WASHINGTON — President Trump reversed course Wednesday and threw cold water on a new bipartisan congressional health care plan designed to maintain subsidies for health insurance exchanges, thereby temporarily propping up the Affordable Care Act.
A day after signaling support for the plan developed by Sens. Lamar Alexander, R-Tenn., and Patty Murray, D-Wash., Trump tweeted Wednesday that the deal might benefit insurance companies too much.
Alexander, in a series of tweets Wednesday, indicated the deal may still have a chance. After getting a phone call from Trump, he wrote that he agrees the subsidies should benefit consumers and not insurers.
“The Alexander-Murray agreement has strong language to do that, and I will work with the president to see if we can make it even stronger,” Alexander tweeted.
Murray and Alexander have been drafting a bill for several months to boost the insurance marketplace, but the effort took on new urgency last week when Trump announced he would no longer fund the subsidies without congressional action.
While House and Senate Democratic leaders said they support the compromise, Republican leaders aren’t eager to bring it to the floor for a vote.
House Speaker Paul Ryan’s press secretary, Doug Andres, said in a Wednesday statement, “The speaker does not see anything that changes his view that the Senate should keep its focus on repeal and replace of Obamacare.”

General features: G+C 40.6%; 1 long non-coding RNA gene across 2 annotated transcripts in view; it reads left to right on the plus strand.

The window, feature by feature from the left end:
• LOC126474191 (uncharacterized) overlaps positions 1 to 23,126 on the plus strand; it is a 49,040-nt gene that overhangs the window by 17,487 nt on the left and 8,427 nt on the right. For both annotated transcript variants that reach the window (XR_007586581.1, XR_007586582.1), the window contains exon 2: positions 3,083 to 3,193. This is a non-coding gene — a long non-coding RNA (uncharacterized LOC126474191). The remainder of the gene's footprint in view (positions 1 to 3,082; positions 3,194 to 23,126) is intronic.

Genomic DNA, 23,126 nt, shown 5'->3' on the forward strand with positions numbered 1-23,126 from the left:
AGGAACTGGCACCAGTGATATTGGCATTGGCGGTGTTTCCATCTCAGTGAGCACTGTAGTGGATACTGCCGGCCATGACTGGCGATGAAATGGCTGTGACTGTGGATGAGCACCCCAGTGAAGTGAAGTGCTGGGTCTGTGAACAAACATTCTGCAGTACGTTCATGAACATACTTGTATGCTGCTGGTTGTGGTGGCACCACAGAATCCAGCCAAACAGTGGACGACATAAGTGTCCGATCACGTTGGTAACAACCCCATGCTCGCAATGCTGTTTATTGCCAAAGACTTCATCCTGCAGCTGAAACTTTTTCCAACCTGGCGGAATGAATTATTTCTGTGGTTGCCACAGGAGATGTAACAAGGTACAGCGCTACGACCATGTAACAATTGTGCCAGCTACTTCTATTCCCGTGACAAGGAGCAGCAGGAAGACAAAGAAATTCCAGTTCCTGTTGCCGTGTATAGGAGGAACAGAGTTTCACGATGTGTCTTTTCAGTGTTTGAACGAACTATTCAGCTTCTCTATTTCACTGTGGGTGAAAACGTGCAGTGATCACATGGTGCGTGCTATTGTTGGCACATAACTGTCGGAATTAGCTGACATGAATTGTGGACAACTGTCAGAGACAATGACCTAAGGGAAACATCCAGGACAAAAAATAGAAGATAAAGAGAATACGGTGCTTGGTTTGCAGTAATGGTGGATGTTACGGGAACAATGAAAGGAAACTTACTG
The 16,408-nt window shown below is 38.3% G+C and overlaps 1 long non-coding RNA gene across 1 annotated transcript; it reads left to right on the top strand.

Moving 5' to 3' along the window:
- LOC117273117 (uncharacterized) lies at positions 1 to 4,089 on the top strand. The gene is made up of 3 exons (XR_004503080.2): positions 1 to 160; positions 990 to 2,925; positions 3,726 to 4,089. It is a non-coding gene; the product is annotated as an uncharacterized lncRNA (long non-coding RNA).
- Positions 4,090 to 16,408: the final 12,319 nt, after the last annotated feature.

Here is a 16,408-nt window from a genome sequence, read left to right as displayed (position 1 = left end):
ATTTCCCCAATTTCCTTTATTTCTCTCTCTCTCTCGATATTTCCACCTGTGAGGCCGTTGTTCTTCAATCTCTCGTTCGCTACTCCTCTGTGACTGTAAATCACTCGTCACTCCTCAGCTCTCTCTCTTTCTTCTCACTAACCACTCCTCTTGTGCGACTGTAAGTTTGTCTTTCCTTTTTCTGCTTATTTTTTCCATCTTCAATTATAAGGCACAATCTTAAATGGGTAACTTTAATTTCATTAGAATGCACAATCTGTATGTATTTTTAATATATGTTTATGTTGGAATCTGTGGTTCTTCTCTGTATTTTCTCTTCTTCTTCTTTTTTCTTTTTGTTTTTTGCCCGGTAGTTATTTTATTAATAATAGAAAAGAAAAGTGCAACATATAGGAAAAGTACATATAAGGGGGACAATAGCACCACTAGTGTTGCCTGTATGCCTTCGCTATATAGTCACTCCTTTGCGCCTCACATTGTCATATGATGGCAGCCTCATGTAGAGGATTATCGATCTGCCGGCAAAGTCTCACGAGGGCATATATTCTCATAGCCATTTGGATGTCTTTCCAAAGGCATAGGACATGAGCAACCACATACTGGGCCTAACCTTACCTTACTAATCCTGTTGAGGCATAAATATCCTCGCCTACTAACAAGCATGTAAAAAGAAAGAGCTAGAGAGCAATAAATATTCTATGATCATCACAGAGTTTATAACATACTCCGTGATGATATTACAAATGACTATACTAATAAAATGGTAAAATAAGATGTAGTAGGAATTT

On Tuesday, Senate Majority Leader Mitch McConnell, R-Ky., told reporters, “We haven’t had a chance to think about the way forward yet.”
Regardless of Trump’s position, the deal’s Senate supporters will pursue an even number of bipartisan cosponsors to help build pressure for a vote, Senate Minority Leader Chuck Schumer of New York told reporters Wednesday.
“I spoke to Senator Alexander this morning, and I encouraged him, ‘Let’s go forward, period,’ and he’s game,” Schumer said. Once cosponsors are lined up, Schumer said he’ll ask McConnell for a vote.
“If that happened, I would be quite certain it would pass…and then there would be pressure on the House,” he said. “If the president will come out strongly for the bill and stick to that, that will help us get it through the House.”
Alexander also said Trump and the House will have to consider the agreement once more senators are on board.
This article originally posted on usatoday.com.